Primary Project Research Efforts
The Primary Project Research Group is having an exciting and busy year. They have conducted several research projects and are planning future research directions to continue to add to the program's evidence base. The most recent completed project found that Primary Project increases school attendance. Currently, a randomized control trial is in progress to examine Primary Project's overall effectiveness. Further, follow-up studies to recent attendance findings are being designed.
Missing school consistently, or "chronic absenteeism," in early childhood is detrimental throughout childhood (e.g, literacy) and even into adolescence (e.g., risky decisions and substance use). We conducted research to determine when Primary Project serves an immediate preventive mechanism against chronic absenteeism. We randomized lists of eligible students with absenteeism across seven schools and compared Primary Project participants to a non-participant control group. The Primary Project group had a statistically significantly higher attendance percentage at the end of the year compared to the control group. This benefit was similar across grade levels and gender. Primary Project is an effective intervention for schools to improve student engagement and overall social and emotional wellbeing.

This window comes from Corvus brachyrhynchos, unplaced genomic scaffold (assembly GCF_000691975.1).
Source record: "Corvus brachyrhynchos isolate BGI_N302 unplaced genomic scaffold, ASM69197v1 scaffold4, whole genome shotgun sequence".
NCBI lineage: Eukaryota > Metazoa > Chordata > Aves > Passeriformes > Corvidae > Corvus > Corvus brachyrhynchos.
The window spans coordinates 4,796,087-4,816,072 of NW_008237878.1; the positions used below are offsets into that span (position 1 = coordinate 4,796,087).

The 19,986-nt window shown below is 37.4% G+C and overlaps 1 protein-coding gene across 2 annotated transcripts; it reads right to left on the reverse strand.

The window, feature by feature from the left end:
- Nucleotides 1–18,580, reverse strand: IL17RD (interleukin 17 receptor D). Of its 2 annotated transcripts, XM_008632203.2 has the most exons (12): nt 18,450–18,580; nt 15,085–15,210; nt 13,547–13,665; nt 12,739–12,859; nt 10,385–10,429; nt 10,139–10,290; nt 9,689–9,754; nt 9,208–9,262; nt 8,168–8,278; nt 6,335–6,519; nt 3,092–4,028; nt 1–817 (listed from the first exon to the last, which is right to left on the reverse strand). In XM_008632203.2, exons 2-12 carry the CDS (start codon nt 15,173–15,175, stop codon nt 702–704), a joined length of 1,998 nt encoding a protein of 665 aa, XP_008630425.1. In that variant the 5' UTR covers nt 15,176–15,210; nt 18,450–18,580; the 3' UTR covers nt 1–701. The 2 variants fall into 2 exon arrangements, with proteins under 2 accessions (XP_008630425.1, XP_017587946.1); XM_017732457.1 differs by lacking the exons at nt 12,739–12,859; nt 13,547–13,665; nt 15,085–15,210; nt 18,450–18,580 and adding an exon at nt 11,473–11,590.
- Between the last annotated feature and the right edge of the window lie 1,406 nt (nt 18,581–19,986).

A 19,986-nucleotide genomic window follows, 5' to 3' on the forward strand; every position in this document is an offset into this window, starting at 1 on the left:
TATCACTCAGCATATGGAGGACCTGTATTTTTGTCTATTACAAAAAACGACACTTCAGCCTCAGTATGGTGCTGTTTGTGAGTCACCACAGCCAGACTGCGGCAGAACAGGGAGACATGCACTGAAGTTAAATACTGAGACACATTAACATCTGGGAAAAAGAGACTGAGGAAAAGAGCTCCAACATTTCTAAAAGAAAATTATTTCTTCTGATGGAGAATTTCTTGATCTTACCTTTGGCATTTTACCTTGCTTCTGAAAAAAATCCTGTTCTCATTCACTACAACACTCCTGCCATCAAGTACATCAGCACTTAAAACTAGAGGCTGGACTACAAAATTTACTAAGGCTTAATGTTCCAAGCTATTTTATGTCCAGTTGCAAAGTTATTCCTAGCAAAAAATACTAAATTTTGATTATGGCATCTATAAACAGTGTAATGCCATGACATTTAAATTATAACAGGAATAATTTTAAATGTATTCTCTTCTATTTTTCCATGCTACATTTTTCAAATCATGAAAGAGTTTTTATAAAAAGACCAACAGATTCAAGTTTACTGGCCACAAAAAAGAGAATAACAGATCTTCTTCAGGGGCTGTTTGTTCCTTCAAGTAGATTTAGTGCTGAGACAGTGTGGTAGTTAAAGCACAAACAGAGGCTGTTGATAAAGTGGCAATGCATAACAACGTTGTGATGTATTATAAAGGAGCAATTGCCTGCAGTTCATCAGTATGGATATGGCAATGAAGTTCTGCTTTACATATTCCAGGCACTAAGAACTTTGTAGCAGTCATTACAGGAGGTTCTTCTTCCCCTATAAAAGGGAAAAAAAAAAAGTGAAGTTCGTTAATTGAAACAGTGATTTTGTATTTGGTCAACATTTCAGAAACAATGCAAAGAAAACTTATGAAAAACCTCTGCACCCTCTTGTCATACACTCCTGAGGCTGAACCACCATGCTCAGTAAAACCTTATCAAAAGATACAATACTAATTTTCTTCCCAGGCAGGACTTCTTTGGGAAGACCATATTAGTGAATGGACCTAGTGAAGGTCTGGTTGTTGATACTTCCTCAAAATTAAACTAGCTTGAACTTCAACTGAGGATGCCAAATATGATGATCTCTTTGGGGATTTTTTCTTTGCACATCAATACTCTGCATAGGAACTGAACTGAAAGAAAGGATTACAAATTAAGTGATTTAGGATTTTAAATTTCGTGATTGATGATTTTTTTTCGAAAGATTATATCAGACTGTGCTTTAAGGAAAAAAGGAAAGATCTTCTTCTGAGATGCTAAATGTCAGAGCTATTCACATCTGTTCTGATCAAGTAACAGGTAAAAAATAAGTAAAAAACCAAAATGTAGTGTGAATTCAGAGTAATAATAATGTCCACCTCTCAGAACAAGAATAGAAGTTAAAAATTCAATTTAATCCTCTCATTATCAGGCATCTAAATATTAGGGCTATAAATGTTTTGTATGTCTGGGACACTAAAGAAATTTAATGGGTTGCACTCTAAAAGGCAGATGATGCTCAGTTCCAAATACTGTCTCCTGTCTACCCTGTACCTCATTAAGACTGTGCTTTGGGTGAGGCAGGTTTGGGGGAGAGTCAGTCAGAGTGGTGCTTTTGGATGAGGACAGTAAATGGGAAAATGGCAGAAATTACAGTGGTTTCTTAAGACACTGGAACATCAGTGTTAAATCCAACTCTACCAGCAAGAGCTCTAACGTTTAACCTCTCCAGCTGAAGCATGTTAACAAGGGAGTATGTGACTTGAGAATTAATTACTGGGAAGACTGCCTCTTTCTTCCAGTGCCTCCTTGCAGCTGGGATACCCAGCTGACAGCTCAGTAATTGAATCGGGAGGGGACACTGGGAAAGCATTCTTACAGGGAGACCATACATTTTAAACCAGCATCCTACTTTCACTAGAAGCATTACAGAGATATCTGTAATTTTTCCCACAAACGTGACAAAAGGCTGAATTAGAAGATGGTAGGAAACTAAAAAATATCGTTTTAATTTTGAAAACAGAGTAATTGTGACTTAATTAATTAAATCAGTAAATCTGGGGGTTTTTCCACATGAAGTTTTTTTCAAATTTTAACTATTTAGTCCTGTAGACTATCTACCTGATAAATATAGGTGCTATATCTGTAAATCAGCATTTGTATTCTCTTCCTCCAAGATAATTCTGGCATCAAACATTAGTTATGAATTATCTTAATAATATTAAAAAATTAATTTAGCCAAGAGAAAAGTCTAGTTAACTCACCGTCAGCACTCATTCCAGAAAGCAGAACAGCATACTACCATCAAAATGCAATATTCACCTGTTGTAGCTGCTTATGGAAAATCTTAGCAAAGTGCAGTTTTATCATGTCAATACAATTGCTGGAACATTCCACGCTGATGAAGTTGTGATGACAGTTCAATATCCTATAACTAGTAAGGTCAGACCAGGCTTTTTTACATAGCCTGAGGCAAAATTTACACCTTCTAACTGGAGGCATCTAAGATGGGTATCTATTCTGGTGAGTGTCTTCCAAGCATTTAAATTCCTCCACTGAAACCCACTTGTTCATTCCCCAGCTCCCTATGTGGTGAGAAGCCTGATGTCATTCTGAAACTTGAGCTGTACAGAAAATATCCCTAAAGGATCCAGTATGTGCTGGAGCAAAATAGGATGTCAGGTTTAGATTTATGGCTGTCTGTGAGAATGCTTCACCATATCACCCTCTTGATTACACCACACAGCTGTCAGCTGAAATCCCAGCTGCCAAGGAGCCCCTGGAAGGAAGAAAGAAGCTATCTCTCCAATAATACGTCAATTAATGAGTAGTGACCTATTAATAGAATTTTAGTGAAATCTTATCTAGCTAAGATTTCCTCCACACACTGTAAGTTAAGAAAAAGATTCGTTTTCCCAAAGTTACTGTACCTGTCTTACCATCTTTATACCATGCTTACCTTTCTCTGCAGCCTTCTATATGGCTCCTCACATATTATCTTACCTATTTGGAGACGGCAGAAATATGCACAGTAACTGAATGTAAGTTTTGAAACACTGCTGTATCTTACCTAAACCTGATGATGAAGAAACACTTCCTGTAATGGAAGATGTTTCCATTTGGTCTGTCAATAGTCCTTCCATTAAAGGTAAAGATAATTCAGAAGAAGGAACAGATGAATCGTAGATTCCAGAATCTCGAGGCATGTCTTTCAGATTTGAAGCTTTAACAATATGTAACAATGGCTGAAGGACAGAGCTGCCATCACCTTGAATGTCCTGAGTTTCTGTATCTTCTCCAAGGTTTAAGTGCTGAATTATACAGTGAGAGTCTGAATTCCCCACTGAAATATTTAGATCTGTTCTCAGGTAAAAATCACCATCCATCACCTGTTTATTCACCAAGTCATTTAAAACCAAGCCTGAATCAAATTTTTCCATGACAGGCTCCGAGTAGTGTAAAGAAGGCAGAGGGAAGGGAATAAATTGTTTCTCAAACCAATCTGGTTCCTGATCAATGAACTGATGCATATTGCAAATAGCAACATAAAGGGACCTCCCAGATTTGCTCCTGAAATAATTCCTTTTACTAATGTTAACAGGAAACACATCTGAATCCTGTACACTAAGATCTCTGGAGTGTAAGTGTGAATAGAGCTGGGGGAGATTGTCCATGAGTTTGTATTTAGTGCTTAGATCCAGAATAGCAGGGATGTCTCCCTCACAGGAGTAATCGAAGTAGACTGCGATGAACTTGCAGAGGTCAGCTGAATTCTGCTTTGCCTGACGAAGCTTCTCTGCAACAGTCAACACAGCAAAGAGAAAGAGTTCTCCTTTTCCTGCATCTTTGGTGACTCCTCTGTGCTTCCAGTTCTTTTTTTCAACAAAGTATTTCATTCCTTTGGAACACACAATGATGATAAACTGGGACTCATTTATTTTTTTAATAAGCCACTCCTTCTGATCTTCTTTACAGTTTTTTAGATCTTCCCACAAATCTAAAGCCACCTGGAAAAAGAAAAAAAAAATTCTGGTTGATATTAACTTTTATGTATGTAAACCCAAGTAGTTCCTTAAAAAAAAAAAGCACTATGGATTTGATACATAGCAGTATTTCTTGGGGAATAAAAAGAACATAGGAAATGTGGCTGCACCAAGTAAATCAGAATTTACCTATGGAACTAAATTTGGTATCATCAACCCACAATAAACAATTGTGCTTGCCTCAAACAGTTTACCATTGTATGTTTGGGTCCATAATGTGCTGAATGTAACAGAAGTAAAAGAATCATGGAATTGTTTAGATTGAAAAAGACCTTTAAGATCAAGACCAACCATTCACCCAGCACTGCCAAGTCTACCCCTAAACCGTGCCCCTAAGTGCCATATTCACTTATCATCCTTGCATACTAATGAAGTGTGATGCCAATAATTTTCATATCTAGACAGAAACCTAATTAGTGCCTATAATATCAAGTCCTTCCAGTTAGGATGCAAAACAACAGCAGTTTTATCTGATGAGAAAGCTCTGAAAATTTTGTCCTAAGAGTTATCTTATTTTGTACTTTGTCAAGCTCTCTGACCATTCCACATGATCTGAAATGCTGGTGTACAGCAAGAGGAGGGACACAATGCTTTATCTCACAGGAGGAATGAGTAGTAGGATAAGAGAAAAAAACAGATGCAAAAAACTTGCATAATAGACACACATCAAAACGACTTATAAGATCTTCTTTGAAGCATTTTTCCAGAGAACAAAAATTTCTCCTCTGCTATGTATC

During the 2021-2022 school year, Children's Institute researchers, in partnership with Primary Project's program directors and several New York State elementary schools, initiated a new randomized controlled trial. This research, entitled "Study of the Effectiveness of Primary Project," just completed data collection for Year 1 of a two-to-three-year effort. The study measures changes in social-emotional factors for children who received Primary Project services (intervention group) compared with a group of similar children who have not received Primary Project services (control group). Six schools representing three NYS school districts provided data for 88 students this year. In preparation for the 2022-2023 school year, the research team invites interested schools to learn more about this effort and consider joining the study. Look for updates as we continue this exciting project.